Looking to Add More Space? Try a Combo-Condo

Written By Debbie Fleury | October 05, 2015 | Published in How To NYC, Real Estate Market Trends
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New York City residents are developing a new wave of Manhattan combination-apartments. The convenience of being able to stay in the same neighborhood while establishing a better return on a condo's property value is advantageous. And because of the benefits of adding more room without having to move, many New Yorkers are voluntarily putting themselves into the process of buying out the apartment next door to combine the space.

Combo-condos, or combined homes, account for about 6% of luxury condos in the real estate market – which is a 5% jump from four years ago. Douglas Elliman confirms that the demand for luxurious combination apartments has increased exponentially city-wide. There's a premium on location when it comes to purchasing a condo in Manhattan. And with a congested real estate market, buyers looking to move and upgrade their spaces are left without much choice but to wait it out. As a result, combination condos are the ideal makeshift for Manhattan homeowners who don't have to deal with the prospect of relocating.

At $30 million, this one of a kind Walker Tower home at 212 West 18th Street is on the market as part of a combination. The 4-bedroom, 4.5-bath apartment at 18A can be paired with an adjacent unit the same size, and the option of buying both units allows for two south-facing terraces and more than 8,000 square feet of room.

Revamping any apartment into a luxury combo-unit has its challenges however, and many homeowners looking to buy out their neighboring apartments will have to jump through a few bureaucratic hurdles. The process alone takes time. And a lot of planning.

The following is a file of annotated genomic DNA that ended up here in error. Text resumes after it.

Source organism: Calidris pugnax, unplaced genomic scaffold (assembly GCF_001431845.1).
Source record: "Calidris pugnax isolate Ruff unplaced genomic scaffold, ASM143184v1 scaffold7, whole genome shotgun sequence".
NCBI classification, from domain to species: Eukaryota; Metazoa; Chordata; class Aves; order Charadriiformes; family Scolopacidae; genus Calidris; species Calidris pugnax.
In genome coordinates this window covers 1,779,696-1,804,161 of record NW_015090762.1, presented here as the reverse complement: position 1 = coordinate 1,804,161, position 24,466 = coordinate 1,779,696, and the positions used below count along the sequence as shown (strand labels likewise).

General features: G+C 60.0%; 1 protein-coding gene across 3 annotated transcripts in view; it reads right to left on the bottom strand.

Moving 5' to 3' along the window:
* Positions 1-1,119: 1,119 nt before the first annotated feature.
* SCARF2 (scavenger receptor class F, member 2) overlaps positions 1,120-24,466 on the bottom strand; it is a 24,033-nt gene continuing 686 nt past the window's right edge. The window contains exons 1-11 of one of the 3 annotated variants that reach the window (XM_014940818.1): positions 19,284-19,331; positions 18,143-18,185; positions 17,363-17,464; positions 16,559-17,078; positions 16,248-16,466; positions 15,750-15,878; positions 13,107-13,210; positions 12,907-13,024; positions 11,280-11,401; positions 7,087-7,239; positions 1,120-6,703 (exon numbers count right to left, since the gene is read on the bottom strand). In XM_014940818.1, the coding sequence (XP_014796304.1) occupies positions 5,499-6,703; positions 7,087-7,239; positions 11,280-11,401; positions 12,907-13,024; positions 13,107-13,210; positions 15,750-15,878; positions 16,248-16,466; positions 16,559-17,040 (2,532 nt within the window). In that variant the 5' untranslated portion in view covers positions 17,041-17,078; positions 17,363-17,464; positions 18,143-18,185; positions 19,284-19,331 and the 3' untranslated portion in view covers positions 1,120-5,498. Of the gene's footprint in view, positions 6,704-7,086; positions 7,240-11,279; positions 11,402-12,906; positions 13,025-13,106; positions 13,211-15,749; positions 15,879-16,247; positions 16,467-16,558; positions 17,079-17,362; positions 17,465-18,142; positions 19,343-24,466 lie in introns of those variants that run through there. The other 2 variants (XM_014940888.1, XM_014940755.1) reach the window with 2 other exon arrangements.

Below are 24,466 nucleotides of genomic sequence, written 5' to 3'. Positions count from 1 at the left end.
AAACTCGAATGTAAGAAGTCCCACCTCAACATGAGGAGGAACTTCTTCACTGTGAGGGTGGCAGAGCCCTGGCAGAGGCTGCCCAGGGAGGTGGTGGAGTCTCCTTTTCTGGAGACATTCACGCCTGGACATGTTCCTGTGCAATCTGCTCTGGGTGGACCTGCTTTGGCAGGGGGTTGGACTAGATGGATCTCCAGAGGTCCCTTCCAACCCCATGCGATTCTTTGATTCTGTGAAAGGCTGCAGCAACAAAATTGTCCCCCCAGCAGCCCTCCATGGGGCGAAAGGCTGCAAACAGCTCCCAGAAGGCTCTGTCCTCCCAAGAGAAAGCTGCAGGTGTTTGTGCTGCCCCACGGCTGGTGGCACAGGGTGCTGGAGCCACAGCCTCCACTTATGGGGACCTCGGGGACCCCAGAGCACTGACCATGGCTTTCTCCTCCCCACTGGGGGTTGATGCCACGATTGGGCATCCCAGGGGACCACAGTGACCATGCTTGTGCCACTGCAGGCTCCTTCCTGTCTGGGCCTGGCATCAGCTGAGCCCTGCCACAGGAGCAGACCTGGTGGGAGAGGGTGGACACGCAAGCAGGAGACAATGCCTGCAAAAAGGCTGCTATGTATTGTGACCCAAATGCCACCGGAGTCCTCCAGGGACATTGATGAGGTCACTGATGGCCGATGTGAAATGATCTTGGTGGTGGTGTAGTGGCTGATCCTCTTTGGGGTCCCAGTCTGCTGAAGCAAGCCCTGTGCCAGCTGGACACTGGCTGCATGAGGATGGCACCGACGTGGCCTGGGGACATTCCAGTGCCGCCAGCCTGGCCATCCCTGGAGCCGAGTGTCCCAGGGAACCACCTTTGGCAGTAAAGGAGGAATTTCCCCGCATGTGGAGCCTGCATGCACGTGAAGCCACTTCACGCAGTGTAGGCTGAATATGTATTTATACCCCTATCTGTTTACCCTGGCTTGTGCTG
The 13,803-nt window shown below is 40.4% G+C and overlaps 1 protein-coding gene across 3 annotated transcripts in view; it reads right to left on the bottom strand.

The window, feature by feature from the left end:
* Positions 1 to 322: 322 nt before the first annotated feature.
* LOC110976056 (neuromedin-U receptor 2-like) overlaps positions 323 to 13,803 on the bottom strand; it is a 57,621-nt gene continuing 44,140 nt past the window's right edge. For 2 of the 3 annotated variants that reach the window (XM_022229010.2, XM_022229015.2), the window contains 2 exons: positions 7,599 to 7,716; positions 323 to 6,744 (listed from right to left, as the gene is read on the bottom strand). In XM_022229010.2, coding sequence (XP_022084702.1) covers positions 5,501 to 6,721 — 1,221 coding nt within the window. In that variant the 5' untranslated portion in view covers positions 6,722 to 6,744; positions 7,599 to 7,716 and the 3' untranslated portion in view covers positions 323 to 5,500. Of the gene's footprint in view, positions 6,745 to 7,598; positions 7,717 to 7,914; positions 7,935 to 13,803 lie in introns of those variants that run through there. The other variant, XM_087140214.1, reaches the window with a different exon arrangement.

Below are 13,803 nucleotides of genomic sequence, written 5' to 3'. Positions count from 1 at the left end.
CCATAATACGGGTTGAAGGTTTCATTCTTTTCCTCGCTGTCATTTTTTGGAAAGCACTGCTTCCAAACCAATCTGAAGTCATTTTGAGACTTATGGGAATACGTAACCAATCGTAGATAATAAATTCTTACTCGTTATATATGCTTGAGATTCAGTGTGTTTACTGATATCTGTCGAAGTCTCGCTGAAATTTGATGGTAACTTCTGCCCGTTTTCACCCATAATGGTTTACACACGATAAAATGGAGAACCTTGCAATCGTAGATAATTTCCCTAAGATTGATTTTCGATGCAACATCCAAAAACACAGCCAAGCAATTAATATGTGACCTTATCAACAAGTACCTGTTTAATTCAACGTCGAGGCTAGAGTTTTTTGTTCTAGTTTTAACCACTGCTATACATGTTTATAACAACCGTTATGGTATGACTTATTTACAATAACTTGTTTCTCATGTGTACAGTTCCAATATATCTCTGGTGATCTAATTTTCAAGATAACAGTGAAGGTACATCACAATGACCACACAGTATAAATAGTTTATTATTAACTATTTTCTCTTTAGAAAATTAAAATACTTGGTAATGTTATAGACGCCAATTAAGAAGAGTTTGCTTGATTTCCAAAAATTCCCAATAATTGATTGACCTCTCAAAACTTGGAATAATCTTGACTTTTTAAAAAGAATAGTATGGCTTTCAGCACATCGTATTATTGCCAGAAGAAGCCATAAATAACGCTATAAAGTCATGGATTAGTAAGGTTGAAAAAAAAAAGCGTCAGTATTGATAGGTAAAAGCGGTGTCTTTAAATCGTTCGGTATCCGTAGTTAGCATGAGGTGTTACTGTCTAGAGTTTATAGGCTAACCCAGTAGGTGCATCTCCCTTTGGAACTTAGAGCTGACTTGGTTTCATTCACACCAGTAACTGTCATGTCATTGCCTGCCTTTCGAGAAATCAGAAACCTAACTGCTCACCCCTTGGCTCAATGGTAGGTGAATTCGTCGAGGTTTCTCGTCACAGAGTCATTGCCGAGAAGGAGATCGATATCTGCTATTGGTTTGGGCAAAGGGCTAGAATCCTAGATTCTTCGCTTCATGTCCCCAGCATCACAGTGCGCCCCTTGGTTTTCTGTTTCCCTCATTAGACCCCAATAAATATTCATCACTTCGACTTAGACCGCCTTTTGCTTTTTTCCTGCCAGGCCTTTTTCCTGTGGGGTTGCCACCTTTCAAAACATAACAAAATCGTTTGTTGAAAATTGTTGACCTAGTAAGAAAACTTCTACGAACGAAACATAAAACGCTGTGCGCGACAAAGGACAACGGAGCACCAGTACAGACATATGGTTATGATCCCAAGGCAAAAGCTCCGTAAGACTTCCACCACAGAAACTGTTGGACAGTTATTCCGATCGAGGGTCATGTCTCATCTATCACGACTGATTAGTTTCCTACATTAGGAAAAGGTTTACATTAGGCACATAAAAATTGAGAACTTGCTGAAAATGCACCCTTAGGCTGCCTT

What experts advise any new homeowner seeking to upgrade their space into a super-sized, luxurious condo can be summed up by these three simple rules:

1. Start small.

It's always best to start with minor improvements on a home. Work on new paint, windows, and flooring before making any drastic changes to a space. It's a foolproof indicator of one's commitment to the renovation process, and it also provides an honest opinion on a homeowner's limitations. Once anyone has gone through the procedure of carrying out these minor renovations to their home, then they can have a realistic and easy approach to making any additional changes.

2. Install new equipment.

Units tend to have a 5% increase in value if they're equipped with their own washer, dryer, and any other separate utilities. Adding these small luxuries to one's home can yield big results.

3. And most importantly, follow the 5-year rule.

If the top floor units in the Woolworth Building have undergone years of construction just to enter Manhattan's housing market, then there's a strong likelihood that renovating can't happen overnight. Being able to give two units a singular feel will require the help of an architect, an engineer, and some considerable amount of time to achieve. Five years is an ideal measure to mitigate the process.

And for those who are opposed to renovating, there is a quick fix. Developers are offering luxury units as partials to lure in more buyers who want the flexibility of optimizing, without having to deal with construction. 

This October 4th, the Zeckendorf Towers at 1 Irving Plaza will have its first showing of a luxury unit with the option of merging. Convertible 3-bedroom, 2-bath homes facing Union Square will come at a cool $3.2 million. And a 4-bedroom 4-bath unit at The Avery in 100 Riverside Boulevard also comes with the option to purchase two for one. 


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